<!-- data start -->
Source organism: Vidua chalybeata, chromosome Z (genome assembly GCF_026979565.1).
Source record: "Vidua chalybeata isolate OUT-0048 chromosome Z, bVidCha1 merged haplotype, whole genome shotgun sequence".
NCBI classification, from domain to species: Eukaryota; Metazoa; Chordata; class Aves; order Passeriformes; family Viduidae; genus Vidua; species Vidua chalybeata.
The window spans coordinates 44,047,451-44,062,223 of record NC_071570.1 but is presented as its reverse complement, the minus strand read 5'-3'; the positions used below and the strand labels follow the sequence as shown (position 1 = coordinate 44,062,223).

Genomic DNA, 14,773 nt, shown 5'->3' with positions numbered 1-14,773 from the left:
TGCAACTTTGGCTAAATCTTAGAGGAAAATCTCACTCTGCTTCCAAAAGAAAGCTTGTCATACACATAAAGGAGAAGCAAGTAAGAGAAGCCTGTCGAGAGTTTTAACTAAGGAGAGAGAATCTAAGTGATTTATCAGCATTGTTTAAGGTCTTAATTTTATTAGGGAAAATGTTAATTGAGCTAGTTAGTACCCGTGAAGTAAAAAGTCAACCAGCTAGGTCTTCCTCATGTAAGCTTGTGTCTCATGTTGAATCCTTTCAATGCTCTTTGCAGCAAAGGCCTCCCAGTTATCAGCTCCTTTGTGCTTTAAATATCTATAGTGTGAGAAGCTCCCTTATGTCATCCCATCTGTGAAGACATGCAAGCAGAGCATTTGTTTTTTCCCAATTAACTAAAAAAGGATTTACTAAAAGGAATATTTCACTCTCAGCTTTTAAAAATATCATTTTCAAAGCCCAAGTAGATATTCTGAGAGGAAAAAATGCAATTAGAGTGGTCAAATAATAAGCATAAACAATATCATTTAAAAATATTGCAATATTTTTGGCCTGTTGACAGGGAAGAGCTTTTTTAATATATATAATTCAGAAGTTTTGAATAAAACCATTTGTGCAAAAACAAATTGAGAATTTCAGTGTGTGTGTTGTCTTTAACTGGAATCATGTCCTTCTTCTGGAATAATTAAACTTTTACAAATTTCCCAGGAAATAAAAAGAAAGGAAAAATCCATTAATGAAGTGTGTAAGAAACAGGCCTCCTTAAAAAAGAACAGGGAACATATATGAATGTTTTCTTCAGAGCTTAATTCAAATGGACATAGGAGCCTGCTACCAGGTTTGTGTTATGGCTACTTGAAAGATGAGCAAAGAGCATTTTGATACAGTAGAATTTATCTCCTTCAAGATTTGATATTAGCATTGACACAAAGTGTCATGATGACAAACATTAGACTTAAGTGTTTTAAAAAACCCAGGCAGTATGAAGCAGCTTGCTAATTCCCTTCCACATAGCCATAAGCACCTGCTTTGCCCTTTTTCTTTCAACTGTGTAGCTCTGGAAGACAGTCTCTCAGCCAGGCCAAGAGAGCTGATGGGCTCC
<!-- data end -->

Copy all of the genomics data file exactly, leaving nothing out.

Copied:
Source organism: Vidua chalybeata, chromosome Z (genome assembly GCF_026979565.1).
Source record: "Vidua chalybeata isolate OUT-0048 chromosome Z, bVidCha1 merged haplotype, whole genome shotgun sequence".
NCBI classification, from domain to species: Eukaryota; Metazoa; Chordata; class Aves; order Passeriformes; family Viduidae; genus Vidua; species Vidua chalybeata.
The window spans coordinates 44,047,451-44,062,223 of record NC_071570.1 but is presented as its reverse complement, the minus strand read 5'-3'; the positions used below and the strand labels follow the sequence as shown (position 1 = coordinate 44,062,223).

Genomic DNA, 14,773 nt, shown 5'->3' with positions numbered 1-14,773 from the left:
TGCAACTTTGGCTAAATCTTAGAGGAAAATCTCACTCTGCTTCCAAAAGAAAGCTTGTCATACACATAAAGGAGAAGCAAGTAAGAGAAGCCTGTCGAGAGTTTTAACTAAGGAGAGAGAATCTAAGTGATTTATCAGCATTGTTTAAGGTCTTAATTTTATTAGGGAAAATGTTAATTGAGCTAGTTAGTACCCGTGAAGTAAAAAGTCAACCAGCTAGGTCTTCCTCATGTAAGCTTGTGTCTCATGTTGAATCCTTTCAATGCTCTTTGCAGCAAAGGCCTCCCAGTTATCAGCTCCTTTGTGCTTTAAATATCTATAGTGTGAGAAGCTCCCTTATGTCATCCCATCTGTGAAGACATGCAAGCAGAGCATTTGTTTTTTCCCAATTAACTAAAAAAGGATTTACTAAAAGGAATATTTCACTCTCAGCTTTTAAAAATATCATTTTCAAAGCCCAAGTAGATATTCTGAGAGGAAAAAATGCAATTAGAGTGGTCAAATAATAAGCATAAACAATATCATTTAAAAATATTGCAATATTTTTGGCCTGTTGACAGGGAAGAGCTTTTTTAATATATATAATTCAGAAGTTTTGAATAAAACCATTTGTGCAAAAACAAATTGAGAATTTCAGTGTGTGTGTTGTCTTTAACTGGAATCATGTCCTTCTTCTGGAATAATTAAACTTTTACAAATTTCCCAGGAAATAAAAAGAAAGGAAAAATCCATTAATGAAGTGTGTAAGAAACAGGCCTCCTTAAAAAAGAACAGGGAACATATATGAATGTTTTCTTCAGAGCTTAATTCAAATGGACATAGGAGCCTGCTACCAGGTTTGTGTTATGGCTACTTGAAAGATGAGCAAAGAGCATTTTGATACAGTAGAATTTATCTCCTTCAAGATTTGATATTAGCATTGACACAAAGTGTCATGATGACAAACATTAGACTTAAGTGTTTTAAAAAACCCAGGCAGTATGAAGCAGCTTGCTAATTCCCTTCCACATAGCCATAAGCACCTGCTTTGCCCTTTTTCTTTCAACTGTGTAGCTCTGGAAGACAGTCTCTCAGCCAGGCCAAGAGAGCTGATGGGCTCC